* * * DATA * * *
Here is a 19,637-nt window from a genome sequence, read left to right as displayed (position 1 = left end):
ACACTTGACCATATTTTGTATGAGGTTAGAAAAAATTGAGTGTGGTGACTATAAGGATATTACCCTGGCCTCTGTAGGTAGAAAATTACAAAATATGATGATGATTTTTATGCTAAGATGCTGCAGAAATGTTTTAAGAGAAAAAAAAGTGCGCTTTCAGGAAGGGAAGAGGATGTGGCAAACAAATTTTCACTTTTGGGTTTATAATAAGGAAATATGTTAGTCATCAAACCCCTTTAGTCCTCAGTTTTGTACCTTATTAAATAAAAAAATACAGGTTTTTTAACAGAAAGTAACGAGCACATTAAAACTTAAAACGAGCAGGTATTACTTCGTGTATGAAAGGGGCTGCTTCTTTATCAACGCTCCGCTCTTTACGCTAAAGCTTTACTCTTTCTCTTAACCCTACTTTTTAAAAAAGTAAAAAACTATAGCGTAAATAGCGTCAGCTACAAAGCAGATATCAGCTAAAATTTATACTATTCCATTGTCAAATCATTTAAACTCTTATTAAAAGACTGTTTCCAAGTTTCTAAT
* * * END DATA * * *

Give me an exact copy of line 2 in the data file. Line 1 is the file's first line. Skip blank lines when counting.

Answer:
ACACTTGACCATATTTTGTATGAGGTTAGAAAAAATTGAGTGTGGTGACTATAAGGATATTACCCTGGCCTCTGTAGGTAGAAAATTACAAAATATGATGATGATTTTTATGCTAAGATGCTGCAGAAATGTTTTAAGAGAAAAAAAAGTGCGCTTTCAGGAAGGGAAGAGGATGTGGCAAACAAATTTTCACTTTTGGGTTTATAATAAGGAAATATGTTAGTCATCAAACCCCTTTAGTCCTCAGTTTTGTACCTTATTAAATAAAAAAATACAGGTTTTTTAACAGAAAGTAACGAGCACATTAAAACTTAAAACGAGCAGGTATTACTTCGTGTATGAAAGGGGCTGCTTCTTTATCAACGCTCCGCTCTTTACGCTAAAGCTTTACTCTTTCTCTTAACCCTACTTTTTAAAAAAGTAAAAAACTATAGCGTAAATAGCGTCAGCTACAAAGCAGATATCAGCTAAAATTTATACTATTCCATTGTCAAATCATTTAAACTCTTATTAAAAGACTGTTTCCAAGTTTCTAAT